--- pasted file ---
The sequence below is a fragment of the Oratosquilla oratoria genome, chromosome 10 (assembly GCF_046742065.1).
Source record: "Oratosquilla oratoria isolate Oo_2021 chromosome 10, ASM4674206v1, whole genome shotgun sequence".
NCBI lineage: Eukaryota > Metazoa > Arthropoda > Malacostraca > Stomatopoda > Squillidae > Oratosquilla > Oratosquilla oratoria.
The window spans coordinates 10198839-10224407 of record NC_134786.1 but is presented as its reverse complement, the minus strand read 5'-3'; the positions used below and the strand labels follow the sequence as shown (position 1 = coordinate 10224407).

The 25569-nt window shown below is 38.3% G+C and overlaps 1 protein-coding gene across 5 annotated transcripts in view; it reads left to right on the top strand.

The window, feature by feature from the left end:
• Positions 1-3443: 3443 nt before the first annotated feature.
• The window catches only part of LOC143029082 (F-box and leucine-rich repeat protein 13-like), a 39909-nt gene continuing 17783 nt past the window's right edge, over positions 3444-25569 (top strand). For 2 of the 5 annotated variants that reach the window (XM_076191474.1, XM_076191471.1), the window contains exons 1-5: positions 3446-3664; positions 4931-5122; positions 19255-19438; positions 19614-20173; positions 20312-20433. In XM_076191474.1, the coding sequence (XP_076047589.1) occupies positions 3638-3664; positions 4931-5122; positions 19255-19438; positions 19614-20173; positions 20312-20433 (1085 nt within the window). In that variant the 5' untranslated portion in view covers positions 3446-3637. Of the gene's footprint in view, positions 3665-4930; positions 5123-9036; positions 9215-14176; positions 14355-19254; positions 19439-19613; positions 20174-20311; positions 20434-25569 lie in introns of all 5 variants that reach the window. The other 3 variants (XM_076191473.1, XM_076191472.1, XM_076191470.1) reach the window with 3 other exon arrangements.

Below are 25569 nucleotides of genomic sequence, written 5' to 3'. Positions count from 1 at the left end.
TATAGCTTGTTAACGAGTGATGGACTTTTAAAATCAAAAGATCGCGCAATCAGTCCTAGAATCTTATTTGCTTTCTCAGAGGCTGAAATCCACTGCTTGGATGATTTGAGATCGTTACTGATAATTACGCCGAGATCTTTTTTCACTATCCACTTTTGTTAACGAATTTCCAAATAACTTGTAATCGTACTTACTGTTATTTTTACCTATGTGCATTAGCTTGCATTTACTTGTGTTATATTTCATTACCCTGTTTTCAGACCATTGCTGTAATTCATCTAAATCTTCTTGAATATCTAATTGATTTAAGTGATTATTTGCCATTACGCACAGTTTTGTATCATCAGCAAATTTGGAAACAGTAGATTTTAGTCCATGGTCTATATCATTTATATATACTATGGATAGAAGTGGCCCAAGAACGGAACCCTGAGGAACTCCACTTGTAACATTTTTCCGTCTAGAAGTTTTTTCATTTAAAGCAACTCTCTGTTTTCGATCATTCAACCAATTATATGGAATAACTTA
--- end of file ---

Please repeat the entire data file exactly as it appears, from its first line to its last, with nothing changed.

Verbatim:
The sequence below is a fragment of the Oratosquilla oratoria genome, chromosome 10 (assembly GCF_046742065.1).
Source record: "Oratosquilla oratoria isolate Oo_2021 chromosome 10, ASM4674206v1, whole genome shotgun sequence".
NCBI lineage: Eukaryota > Metazoa > Arthropoda > Malacostraca > Stomatopoda > Squillidae > Oratosquilla > Oratosquilla oratoria.
The window spans coordinates 10198839-10224407 of record NC_134786.1 but is presented as its reverse complement, the minus strand read 5'-3'; the positions used below and the strand labels follow the sequence as shown (position 1 = coordinate 10224407).

The 25569-nt window shown below is 38.3% G+C and overlaps 1 protein-coding gene across 5 annotated transcripts in view; it reads left to right on the top strand.

The window, feature by feature from the left end:
• Positions 1-3443: 3443 nt before the first annotated feature.
• The window catches only part of LOC143029082 (F-box and leucine-rich repeat protein 13-like), a 39909-nt gene continuing 17783 nt past the window's right edge, over positions 3444-25569 (top strand). For 2 of the 5 annotated variants that reach the window (XM_076191474.1, XM_076191471.1), the window contains exons 1-5: positions 3446-3664; positions 4931-5122; positions 19255-19438; positions 19614-20173; positions 20312-20433. In XM_076191474.1, the coding sequence (XP_076047589.1) occupies positions 3638-3664; positions 4931-5122; positions 19255-19438; positions 19614-20173; positions 20312-20433 (1085 nt within the window). In that variant the 5' untranslated portion in view covers positions 3446-3637. Of the gene's footprint in view, positions 3665-4930; positions 5123-9036; positions 9215-14176; positions 14355-19254; positions 19439-19613; positions 20174-20311; positions 20434-25569 lie in introns of all 5 variants that reach the window. The other 3 variants (XM_076191473.1, XM_076191472.1, XM_076191470.1) reach the window with 3 other exon arrangements.

Below are 25569 nucleotides of genomic sequence, written 5' to 3'. Positions count from 1 at the left end.
TATAGCTTGTTAACGAGTGATGGACTTTTAAAATCAAAAGATCGCGCAATCAGTCCTAGAATCTTATTTGCTTTCTCAGAGGCTGAAATCCACTGCTTGGATGATTTGAGATCGTTACTGATAATTACGCCGAGATCTTTTTTCACTATCCACTTTTGTTAACGAATTTCCAAATAACTTGTAATCGTACTTACTGTTATTTTTACCTATGTGCATTAGCTTGCATTTACTTGTGTTATATTTCATTACCCTGTTTTCAGACCATTGCTGTAATTCATCTAAATCTTCTTGAATATCTAATTGATTTAAGTGATTATTTGCCATTACGCACAGTTTTGTATCATCAGCAAATTTGGAAACAGTAGATTTTAGTCCATGGTCTATATCATTTATATATACTATGGATAGAAGTGGCCCAAGAACGGAACCCTGAGGAACTCCACTTGTAACATTTTTCCGTCTAGAAGTTTTTTCATTTAAAGCAACTCTCTGTTTTCGATCATTCAACCAATTATATGGAATAACTTA